Introduces Chapter 23 – The Netziv uniquely suggests that the verses of Vayikra 22:26-33 are connected not to what precede them, but rather to what follow: the laws of the festivals. This enables him to suggest that 22:31 speaks of sanctification of Hashem during public prayers, such as those recited during the pilgrimage festivals.4
Relationship to the prohibition of "וְלֹא תְחַלְּלוּ אֶת שֵׁם קׇדְשִׁי"
According to Ibn Ezra, Abarbanel, and Seforno, this is an active command (aimed at either the priests5 or the nation6), the observance of which results in Hashem's sanctification.7
In contrast, according to the Netziv, there is no connection between "וְלֹא תְחַלְּלוּ" and "וְנִקְדַּשְׁתִּי" except that they are both connected to the festivals. "וְלֹא תְחַלְּלוּ" represents a warning not to behave inappropriately when celebrating, as often happened in pagan rituals and celebrations.
Sources for martyrdom – According to this position, "וְנִקְדַּשְׁתִּי" does not constitute the source for an obligation of martyrdom. Thus, following various Rabbinic sources,8 the Netziv derives the obligation to forfeit one's life rather than transgress the three cardinal sins of idolatry, illicit relations, and murder from the entirely separate verse of "וְאָהַבְתָּ אֵת י"י אֱלֹהֶיךָ בְּכׇל לְבָבְךָ וּבְכׇל נַפְשְׁךָ".9
The phrase "וְנִקְדַּשְׁתִּי בְּתוֹךְ בְּנֵי יִשְׂרָאֵל" is a general commandment which obligates people to behave in a manner which will sanctify God's name.
Passive form of "וְנִקְדַּשְׁתִּי" – The passive form is difficult for this approach, as one would expect a command to be formulated in the imperative. These sources might suggest that the command is simply implied,13 perhaps similar to the statement "I am the Lord your God..." which (despite its lack of an imperative form) is understood by many to constitute the source of the obligation to know or believe in Hashem.14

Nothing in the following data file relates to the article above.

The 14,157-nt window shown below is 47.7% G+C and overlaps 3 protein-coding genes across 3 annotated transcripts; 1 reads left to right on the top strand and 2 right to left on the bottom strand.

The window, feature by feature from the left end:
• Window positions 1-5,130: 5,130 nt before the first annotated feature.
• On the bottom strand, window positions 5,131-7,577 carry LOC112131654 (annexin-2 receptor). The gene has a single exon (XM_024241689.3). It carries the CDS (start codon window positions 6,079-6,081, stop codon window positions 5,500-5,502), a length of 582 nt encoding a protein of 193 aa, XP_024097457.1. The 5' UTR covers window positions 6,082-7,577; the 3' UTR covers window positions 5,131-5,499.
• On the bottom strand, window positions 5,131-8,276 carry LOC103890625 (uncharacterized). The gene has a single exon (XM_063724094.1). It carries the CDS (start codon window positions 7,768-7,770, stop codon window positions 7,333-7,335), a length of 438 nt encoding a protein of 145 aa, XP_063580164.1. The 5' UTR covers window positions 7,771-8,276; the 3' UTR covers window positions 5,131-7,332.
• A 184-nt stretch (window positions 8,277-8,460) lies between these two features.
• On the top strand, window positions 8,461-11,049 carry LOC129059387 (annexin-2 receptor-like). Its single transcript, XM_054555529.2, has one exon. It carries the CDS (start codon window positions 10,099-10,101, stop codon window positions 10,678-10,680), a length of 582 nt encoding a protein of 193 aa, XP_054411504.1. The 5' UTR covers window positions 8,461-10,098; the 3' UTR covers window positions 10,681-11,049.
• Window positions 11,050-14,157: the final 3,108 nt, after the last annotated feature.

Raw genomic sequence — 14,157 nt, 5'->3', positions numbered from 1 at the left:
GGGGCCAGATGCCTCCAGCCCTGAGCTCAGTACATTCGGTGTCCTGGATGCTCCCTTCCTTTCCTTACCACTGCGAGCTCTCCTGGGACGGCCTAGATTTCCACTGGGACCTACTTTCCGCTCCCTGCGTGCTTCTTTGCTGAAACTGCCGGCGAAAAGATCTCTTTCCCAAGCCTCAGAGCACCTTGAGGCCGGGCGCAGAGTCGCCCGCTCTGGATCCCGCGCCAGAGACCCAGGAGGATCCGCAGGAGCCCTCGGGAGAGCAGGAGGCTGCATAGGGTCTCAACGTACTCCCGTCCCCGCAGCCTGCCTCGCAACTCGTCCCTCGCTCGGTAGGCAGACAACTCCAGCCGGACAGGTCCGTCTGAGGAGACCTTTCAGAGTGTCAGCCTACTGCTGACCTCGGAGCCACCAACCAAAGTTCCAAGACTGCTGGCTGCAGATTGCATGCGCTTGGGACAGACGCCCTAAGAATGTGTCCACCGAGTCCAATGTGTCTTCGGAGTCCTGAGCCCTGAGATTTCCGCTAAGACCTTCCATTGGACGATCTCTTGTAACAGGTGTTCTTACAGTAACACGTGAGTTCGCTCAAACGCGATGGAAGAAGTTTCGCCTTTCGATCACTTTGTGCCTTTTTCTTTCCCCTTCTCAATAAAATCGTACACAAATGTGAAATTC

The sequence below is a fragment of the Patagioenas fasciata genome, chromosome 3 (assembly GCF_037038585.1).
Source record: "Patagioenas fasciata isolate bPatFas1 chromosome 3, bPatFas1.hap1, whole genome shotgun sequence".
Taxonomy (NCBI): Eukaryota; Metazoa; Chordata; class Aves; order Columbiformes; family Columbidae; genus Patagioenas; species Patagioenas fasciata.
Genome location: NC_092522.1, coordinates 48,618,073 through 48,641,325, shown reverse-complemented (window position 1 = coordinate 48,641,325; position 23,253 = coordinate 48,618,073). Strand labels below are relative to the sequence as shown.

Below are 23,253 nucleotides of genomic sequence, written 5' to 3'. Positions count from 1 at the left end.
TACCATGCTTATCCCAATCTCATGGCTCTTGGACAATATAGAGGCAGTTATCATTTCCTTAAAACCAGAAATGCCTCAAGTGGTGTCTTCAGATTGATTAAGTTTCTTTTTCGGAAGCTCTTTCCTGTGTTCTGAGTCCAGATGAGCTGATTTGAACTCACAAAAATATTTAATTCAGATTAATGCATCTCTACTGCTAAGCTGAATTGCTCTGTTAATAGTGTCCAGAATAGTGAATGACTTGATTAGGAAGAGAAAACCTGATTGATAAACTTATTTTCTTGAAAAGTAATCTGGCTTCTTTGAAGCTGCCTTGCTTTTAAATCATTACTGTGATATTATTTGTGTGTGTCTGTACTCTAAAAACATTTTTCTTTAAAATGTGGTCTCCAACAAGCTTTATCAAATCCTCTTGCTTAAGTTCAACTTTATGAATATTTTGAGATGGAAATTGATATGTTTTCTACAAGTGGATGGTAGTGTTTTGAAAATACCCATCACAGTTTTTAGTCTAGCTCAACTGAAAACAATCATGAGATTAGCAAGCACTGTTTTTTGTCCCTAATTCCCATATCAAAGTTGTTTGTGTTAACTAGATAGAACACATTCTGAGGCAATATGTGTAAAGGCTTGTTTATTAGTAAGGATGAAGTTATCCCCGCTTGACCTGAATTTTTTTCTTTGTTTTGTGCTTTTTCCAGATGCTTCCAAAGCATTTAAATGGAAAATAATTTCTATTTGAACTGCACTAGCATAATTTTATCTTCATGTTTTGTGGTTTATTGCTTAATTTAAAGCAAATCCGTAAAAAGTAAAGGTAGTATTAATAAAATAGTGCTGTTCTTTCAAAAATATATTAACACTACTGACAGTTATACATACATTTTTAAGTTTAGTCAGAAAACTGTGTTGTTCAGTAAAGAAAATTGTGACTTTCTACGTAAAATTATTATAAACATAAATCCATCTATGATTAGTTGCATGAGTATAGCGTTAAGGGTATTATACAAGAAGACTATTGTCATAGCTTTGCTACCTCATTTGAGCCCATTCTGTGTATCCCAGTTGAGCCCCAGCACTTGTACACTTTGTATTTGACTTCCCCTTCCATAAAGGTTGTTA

What type of behavior sanctifies Hashem's name?
Performing commandments purely out of love – Rambam asserts that a person sanctifies Hashem's name when he observes His commandments purely out of love without an ulterior motive. This would suggest that sanctification can be internal as no one else is aware of the individual's thoughts.
Actions that cause others to praise – Rambam also claims that if a person behaves in a way that leads others to praise him, such as having a pleasant demeanor, good manners and speech,15 he thereby sanctifies Hashem's name. This points to an external understanding of sanctification, as an act that leads others to glorify Hashem.
General upright behavior – R. Saadia Gaon and R. D"Z Hoffmann speak more generally about being upright in every action, observing Hashem's commandments, and being subservient to Him.16
Context of Vayikra 22:31-33 – As the immediate context of these verses relates specifically to priestly laws, the sudden shift to speak of commandments relating to the broader behavior of the nation at large requires explanation. R. D"Z Hoffmann thus suggests that 22:31-33 serves as a summation for the much larger unit of the Holiness laws which stretches from Chapter 19 through 22.17 According to him, the general command of "וּשְׁמַרְתֶּם מִצְוֺתַי וַעֲשִׂיתֶם אֹתָם" in verse 3118 proves that the entire concluding pericope is connected to more than only the immediately preceding cultic law unit.
Relationship to the prohibition of "וְלֹא תְחַלְּלוּ אֶת שֵׁם קׇדְשִׁי" – Rambam and R. Hoffmann view the two commandments as flip sides of a coin, the only difference being the positive or negative formulation. As such, desecration of Hashem's name would include sinning purely to spite or anger Hashem, behaving in a way which brings disrepute to Hashem, or general negligence in observance.
Sources for martyrdom – Similar to the first approach, this position could also derive the obligation of martyrdom from the separate verse of "וְאָהַבְתָּ אֵת י"י אֱלֹהֶיךָ בְּכׇל לְבָבְךָ וּבְכׇל נַפְשְׁךָ".